The USEPA offered 16 property owners to connect to the City of Rockford Water System last December and also offered to close off the contaminated wells, paying all costs.
The IEPA has been working since October to determine the source of the contamination. Groundwater in the area flows west to east, according to the IEPA.
When contacted last week, an IEPA spokesman said no source has been identified as of yet, saying the investigation is “ongoing.”
IEPA officials have told The Rock River Times in the past that once the source of contamination has been identified, the IEPA will begin the second phase of its investigation into alleged dumping of toxic waste stemming from the Amerock factory in the 1950s, 1960s, 1970s and 1980s.
Spokesman Maggie Carson and IEPA investigators said last December the second phase of the investigation would take place once the source of well contamination was identified. The investigation into toxic dumping was reported then to take place soon after Jan. 1.
Last week, Carson told TRRT one reason the investigation was being held up was a lack of approval by the Northwest Community Center (NWCC) to inspect the property, which has been alleged to be part of the dumping ground of chemicals and other toxic waste materials. Other areas alleged by former Amerock employees and current and former residents of the area include the land in and around Kent Creek to the north and west of the former Amerock plant, which is now held by a reclamation company.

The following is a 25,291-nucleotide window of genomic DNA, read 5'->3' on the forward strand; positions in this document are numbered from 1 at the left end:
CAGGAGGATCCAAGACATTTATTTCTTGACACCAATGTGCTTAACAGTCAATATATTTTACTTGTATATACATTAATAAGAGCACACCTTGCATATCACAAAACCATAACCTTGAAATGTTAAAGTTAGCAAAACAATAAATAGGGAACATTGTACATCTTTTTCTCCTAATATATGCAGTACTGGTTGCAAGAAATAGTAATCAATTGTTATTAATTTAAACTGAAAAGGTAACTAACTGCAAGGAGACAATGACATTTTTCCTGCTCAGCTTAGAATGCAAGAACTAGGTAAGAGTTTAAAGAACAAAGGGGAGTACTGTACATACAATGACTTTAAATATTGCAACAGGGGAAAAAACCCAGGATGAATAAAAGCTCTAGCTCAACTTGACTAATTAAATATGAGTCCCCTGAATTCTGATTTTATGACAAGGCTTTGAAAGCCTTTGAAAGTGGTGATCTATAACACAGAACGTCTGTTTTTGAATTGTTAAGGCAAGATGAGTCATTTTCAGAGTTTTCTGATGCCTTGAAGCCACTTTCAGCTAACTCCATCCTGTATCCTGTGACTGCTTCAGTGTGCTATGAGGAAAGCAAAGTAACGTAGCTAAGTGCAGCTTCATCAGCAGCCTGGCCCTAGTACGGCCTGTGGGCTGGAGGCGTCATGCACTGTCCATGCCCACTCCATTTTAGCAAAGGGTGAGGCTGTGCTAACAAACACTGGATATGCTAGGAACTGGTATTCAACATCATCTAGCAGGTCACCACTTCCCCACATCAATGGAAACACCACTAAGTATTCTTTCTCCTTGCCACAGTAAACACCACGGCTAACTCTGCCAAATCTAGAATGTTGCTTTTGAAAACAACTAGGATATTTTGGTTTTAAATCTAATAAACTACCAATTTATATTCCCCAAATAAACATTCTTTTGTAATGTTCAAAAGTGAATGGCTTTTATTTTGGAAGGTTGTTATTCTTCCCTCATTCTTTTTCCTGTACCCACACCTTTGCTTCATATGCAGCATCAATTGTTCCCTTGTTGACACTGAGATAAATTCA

Feb. 13, TRRT contacted Carson and asked for a clarification about when the process of examining the property around the NWCC would begin and if she had contact with NWCC Executive Director Jim Peterson.
Tuesday morning, Feb. 14, Carson sent an e-mail replying, “We are still working on access from the Northwest Community Center to their property west of the former Amerock facility.” She added that investigative team member Mark Wagner “has been working directly with the Board President, rather than Mr. Peterson. The (IEPA) Agency has provided them with the standard access agreement language, and have had subsequent discussions with them. We hope to be able to resolve any remaining issues soon.”
Peterson sent an e-mail later Tuesday morning, Feb. 14, to update the matter.
“We are in the process of finalizing the access agreement with the Illinois EPA, which we hope to wrap up within the next week or so,” Peterson said. “The IEPA had previously indicated that they would like to begin surveying the property as early as February, and both parties are doing what we can to make this possible. This is a cooperative effort, and everyone involved wants answers as soon as possible. We are happy to keep the public updated as to the progress moving forward.”
When asked Monday if the NWCC plans to allow the IEPA to survey the land for possible pollutants, Peterson said: “Why wouldn’t we? We don’t have a problem with it. They said they were going to do nothing until the spring on this issue. They said when they were going to move on this, they would let us know.”
In numerous interviews with IEPA representatives, weather was never named as a factor to hold up the investigation, only naming of the source of the well water contamination. IEPA officials began collecting data from the Winnebago County Health Department and from IEPA tests to analyze the flow of contamination in September. Water tests by the county began in July at the properties that were annexed Monday night.
From the Feb. 15-21, 2012, issue